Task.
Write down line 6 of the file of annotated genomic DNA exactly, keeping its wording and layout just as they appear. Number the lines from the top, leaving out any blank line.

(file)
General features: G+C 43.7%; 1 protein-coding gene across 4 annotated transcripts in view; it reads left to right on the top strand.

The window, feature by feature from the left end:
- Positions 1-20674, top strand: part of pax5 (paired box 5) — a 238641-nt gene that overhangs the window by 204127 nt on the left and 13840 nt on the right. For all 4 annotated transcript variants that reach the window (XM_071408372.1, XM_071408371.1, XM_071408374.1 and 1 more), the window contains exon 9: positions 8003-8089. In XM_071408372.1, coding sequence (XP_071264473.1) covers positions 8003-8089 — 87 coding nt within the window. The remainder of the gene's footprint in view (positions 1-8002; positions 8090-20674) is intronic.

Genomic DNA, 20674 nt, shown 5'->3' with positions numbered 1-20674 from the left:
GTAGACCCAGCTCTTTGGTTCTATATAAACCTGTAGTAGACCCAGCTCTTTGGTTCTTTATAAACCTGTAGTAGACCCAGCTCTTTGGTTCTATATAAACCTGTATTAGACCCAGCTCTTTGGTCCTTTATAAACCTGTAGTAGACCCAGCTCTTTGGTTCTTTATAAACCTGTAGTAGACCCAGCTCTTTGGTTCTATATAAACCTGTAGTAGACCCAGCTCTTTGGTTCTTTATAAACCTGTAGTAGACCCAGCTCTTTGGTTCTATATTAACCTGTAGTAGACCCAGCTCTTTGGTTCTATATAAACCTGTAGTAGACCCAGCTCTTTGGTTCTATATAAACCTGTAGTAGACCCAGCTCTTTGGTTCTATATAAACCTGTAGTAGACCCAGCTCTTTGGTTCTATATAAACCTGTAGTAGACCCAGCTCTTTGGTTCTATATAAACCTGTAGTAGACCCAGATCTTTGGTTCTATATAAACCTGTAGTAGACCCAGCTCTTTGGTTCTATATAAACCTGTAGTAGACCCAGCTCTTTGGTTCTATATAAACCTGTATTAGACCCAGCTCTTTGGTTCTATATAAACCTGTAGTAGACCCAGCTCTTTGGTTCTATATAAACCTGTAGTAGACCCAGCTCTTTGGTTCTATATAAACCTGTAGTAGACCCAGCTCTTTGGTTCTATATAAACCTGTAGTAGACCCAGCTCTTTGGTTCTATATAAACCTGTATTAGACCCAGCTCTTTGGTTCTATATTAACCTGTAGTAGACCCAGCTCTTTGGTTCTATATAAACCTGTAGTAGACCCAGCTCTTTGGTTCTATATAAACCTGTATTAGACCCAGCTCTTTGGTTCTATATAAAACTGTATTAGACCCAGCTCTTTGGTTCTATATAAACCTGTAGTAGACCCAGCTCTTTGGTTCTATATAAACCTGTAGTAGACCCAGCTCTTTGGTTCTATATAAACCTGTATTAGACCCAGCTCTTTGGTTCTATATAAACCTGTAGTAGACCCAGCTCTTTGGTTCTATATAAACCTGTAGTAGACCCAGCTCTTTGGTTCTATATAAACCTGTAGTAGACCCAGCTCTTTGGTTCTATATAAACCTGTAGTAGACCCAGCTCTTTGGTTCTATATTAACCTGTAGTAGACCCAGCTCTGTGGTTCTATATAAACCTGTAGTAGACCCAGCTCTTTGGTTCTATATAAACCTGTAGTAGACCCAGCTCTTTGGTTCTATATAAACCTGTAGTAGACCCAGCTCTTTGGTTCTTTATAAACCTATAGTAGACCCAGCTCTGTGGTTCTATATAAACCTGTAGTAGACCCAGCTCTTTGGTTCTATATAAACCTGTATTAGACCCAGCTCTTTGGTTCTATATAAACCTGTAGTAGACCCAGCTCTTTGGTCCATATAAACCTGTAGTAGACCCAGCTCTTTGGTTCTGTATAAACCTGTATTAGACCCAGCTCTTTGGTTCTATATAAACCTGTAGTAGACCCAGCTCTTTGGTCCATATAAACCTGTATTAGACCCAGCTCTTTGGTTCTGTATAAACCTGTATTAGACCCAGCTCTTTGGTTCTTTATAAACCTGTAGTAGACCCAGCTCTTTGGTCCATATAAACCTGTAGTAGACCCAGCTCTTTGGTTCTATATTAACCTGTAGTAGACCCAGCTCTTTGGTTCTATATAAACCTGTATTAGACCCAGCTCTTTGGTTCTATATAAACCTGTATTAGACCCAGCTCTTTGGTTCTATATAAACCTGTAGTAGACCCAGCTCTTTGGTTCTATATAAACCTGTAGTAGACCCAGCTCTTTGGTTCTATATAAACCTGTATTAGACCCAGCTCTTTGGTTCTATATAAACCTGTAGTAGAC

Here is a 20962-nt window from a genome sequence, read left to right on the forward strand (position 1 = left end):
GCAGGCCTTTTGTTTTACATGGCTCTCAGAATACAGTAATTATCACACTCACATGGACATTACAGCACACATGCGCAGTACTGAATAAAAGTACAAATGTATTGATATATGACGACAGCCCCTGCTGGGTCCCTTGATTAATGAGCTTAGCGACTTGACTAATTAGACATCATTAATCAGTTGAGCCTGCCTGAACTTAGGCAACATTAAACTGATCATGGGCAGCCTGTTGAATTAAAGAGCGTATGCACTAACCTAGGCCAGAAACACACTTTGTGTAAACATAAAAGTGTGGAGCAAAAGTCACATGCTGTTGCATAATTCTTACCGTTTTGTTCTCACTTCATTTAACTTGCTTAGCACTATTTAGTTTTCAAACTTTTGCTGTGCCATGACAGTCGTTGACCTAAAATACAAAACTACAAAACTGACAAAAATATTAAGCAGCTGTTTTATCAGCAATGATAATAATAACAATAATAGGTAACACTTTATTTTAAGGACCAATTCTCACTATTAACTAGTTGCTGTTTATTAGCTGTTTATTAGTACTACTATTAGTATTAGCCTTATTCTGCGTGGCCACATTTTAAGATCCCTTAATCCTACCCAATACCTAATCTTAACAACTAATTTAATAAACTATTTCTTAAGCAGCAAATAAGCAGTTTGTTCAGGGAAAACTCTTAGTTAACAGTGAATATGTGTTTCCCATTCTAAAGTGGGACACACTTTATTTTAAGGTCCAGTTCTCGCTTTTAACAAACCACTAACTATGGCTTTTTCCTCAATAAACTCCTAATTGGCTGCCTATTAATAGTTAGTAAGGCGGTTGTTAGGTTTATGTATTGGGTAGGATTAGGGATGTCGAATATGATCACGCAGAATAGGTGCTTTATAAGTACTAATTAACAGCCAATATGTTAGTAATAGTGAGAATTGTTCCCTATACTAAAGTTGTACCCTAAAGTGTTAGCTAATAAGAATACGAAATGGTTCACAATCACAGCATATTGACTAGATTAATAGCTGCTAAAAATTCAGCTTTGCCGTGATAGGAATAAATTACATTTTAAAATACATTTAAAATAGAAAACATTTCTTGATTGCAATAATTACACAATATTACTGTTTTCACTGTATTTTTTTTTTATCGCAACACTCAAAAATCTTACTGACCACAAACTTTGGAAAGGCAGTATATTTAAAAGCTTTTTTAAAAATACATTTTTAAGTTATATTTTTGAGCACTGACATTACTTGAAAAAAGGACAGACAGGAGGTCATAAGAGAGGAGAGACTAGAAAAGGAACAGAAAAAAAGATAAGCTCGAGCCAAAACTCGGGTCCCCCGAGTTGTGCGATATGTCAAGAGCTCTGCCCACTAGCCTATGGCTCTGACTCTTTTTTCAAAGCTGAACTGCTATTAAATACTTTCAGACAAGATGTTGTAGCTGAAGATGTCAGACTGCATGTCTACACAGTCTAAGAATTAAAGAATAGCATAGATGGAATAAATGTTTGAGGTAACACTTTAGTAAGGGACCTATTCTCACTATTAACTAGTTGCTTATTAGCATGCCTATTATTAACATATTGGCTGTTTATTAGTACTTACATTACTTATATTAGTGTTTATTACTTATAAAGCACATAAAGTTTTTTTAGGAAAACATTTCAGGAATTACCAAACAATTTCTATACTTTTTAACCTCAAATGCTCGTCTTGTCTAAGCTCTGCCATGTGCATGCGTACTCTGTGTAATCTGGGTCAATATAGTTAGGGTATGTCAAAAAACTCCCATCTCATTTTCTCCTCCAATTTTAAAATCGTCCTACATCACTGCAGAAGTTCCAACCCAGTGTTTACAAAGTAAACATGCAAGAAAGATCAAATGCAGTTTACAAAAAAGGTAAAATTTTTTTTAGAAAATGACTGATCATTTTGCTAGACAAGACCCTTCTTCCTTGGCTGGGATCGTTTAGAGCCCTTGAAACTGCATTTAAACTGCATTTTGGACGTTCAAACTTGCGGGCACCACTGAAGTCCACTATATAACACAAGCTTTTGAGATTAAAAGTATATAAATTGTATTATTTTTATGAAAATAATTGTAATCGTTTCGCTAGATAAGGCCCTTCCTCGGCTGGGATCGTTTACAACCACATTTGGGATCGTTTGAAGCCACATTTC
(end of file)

Here is a 20962-nt window from a genome sequence, read left to right on the forward strand (position 1 = left end):